23 Aug 2014
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Supes Approve One-Year SmartMeter Moratorium

Before a packed house of vocal SmartMeter opponents, board unanimously backs a ban on installation, but PG&E says installations will continue.

Supes Approve One-Year SmartMeter Moratorium

The Marin County Board of Supervisors unanimously voted Tuesday to impose a one-year moratorium on the installation of Pacific Gas & Electric's , garnering a rousing ovation from a packed house of vocal critics of the devices. The impact of the ban is in doubt, however, as PG&E officials said that installations will continue and the board is not the agency that would impose an enforceable moratorium.

It was the second consecutive board meeting in which residents from all over Marin packed the supervisors' chambers to express their concern over what has become a charged issue here in Marin, with two women getting arrested last week when they tried to block the truck of a PG&E contractor attempting to install the SmartMeters in Inverness.

The new technology wirelessly transmits gas- and electricity-consumption data to PG&E, eliminating the need for so-called "meter reader" employees and providing customers with information about how much power they are consuming.

Supervisor and Mill Valley resident Charles McGlashan called PG&E's response to the SmartMeter outcry "this sort of two-handed hypocritical behavior when people are trying to maximize profit instead of benefiting the public."

"I am increasingly repulsed by what happens when well-meaning people get infected by the need to maximize profits at the expense of everything else," McGlashan continued before approving the moratorium. "I am really sorry about that."

The ban would impact only households in unincorporated Marin, but supervisors said they hoped the move would pave the wave for other cities and towns in Marin to follow suit.

The enforceability of such a ban is open for debate, as local governments have no regulatory power over the smart-grid technology of utilities like PG&E, and the body that does have that power, the California Public Utilities Commission (CPUC), has already given them the green light.

"This ordinance will mean nothing because we are the regulatory body  that would issue a moratorium, and we have not done so," said commission spokesperson Susan Carothers, who pointed to the CPUC's commission of a independent analysis of SmartMeters that refuted many critics' claims.

McGlashan called on incoming Gov. Jerry Brown to identify possible appointees to the commission that would push back on PG&E, and threw his own hat in the ring as a possible a nominee.

The commission did not return calls for comment on the supervisors' decision Tuesday.

A moratorium similar to the county's was last August. It essentially moved Fairfax to the bottom of PG&E's list of Smart Meter installations in Marin. In the meantime, the company scheduled a series of public meetings on the subject there and elsewhere in Marin but has not altered its plans.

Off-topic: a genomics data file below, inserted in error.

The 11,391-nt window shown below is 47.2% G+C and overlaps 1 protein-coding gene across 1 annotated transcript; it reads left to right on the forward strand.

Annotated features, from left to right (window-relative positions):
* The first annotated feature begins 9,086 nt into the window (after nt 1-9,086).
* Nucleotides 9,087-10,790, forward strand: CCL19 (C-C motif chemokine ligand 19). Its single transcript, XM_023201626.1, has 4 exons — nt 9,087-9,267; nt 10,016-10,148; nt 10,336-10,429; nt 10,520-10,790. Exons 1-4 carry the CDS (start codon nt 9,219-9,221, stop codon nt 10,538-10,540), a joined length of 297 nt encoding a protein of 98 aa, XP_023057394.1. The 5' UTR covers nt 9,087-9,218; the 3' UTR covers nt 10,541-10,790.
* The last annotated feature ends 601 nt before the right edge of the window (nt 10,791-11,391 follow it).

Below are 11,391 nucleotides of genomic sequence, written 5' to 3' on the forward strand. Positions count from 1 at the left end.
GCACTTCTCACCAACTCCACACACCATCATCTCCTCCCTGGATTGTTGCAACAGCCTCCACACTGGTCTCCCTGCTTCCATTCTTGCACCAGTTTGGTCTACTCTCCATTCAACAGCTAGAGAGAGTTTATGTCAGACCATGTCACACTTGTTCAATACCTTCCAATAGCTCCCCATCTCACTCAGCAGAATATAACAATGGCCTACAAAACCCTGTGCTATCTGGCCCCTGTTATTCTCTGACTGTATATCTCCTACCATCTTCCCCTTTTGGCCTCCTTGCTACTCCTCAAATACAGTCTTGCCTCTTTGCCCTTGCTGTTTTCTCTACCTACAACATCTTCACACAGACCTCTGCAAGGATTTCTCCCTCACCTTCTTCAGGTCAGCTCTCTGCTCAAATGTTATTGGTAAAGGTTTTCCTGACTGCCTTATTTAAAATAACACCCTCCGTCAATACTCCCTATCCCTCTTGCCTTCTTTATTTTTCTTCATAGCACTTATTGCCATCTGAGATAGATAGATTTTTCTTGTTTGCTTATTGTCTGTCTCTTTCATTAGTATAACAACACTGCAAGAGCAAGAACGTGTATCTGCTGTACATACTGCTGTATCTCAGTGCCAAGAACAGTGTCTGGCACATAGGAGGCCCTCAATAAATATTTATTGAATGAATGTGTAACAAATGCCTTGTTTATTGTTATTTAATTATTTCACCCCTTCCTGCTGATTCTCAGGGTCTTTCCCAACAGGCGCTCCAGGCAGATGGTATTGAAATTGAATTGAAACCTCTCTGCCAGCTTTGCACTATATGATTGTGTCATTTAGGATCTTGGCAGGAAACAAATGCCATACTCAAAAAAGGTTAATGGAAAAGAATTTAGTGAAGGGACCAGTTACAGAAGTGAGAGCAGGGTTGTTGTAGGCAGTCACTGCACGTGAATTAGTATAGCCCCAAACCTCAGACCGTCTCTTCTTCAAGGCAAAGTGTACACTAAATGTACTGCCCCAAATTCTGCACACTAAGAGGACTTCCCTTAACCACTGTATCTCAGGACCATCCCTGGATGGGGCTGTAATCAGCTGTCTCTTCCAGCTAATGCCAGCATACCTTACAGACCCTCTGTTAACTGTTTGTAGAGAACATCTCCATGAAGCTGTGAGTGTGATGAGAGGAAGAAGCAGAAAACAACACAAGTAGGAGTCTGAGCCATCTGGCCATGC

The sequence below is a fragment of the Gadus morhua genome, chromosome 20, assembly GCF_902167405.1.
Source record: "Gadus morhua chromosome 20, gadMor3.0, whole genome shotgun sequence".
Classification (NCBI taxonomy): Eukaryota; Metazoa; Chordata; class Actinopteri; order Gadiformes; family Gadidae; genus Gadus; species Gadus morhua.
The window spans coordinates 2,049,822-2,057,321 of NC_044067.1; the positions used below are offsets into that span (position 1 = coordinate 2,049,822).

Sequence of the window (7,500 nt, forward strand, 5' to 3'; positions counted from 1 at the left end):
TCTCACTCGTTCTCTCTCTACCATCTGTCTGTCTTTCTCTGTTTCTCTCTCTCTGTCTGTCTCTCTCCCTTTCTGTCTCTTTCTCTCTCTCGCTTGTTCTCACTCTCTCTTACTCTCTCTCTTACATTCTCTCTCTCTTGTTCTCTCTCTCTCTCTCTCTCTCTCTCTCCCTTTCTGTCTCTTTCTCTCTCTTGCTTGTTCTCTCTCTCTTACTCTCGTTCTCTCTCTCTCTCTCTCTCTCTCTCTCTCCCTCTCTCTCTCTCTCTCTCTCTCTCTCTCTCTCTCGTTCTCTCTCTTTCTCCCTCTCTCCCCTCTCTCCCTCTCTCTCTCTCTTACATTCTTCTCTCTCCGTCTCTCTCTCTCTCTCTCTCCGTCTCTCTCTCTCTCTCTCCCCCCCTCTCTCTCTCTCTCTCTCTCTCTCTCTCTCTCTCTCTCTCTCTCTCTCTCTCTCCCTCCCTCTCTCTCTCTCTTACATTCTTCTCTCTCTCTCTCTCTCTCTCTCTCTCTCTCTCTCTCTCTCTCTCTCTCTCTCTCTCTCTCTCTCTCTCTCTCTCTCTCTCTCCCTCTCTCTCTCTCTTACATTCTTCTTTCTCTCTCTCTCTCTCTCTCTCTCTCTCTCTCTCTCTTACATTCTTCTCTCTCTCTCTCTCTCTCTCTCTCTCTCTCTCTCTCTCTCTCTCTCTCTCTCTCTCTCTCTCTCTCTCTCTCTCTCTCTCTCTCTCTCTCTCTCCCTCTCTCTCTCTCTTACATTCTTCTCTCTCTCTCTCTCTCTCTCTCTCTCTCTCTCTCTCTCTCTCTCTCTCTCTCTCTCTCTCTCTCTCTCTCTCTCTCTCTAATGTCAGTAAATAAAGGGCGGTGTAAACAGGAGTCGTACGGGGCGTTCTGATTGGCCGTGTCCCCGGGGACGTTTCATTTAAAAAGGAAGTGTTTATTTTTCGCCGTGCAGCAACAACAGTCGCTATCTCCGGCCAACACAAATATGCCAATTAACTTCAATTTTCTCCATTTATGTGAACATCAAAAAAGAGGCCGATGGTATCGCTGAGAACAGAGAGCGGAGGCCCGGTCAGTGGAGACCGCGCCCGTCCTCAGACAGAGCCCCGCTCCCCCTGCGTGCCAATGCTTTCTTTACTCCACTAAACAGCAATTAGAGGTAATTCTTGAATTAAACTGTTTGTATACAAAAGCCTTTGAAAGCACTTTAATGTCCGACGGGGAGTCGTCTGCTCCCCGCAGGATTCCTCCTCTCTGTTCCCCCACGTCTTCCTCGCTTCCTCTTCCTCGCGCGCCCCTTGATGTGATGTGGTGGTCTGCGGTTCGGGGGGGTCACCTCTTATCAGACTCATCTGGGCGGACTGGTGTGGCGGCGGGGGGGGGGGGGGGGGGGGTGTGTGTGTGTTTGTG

PG&E spokesman Jeff Smith said the regulatory authority of Smart Meters "is ultimately under the oversight of the CPUC," and cited the 35 public events the company has held in Marin on the subject. He said installations in Marin will continue into 2012, but declined to comment on installation plans in specific towns or cities.

The Mill Valley City Council to send letters to the CPUC, asking the agency to make Smart Meters optional for people who are sensitive to the radio frequencies emitted by the meters and to express its concerns about the possible health effects.

Regardless of the ban's lack of regulatory teeth, the decision thrilled dozens of Smart Meter opponents who said the devices pose a slew of health risks, are inaccurate, lead to higher energy consumption and infringe on their privacy and their right to choose what type of technology is installed on their property.

Fairfax Mayor Larry Bragman said his town's moratorium "has become a broad social movement that crosses political and ideological lines" with concerns about choice, privacy and an "increase of electromagnetic frequencies in our community that is unprecedented."

San Anselmo Mayor Ford Greene, whose town council on the legality of a , said that PG&E has been "ramming Smart Meters down our collective throats…We need you, our elected officials, to protect us from PG&E."

Katharina Sandizell, a 41-year-old resident of Point Reyes Station who was arrested Dec. 29 while trying to block trucks installing SmartMeters in Inverness accused an "unjust and neutered CPUC" for "rolling over on continuing the installation despite community protest."

Other residents have joined with Sandizell in resisting the Smart Meter installation. Tam Valley resident Ann Spake said she has padlocked her gate to avoid unwanted installation and has been subjected to "weekly threatening robo-calls from PG&E."

"There is a climate of terror and fear and harassment and anxiety that's being created in our lives by not knowing whether when we go home we will have one of these toxic elements in our homes," said Mill Valley resident Linda Brauner.

After a long period of public input, the discussion from the supervisors was brief, and the vote was swift.

"This isn't going to solve the problem on its own but it's an important next step," said Supervisor Steve Kinsey, who also called for the county to send letters to the commission and the Federal Communications Commission expressing its position.

"This is a political action," Supervisor Judy Arnold said. "Don't be deceived that political actions don't work. Think about the American revolution…this is democracy in action."

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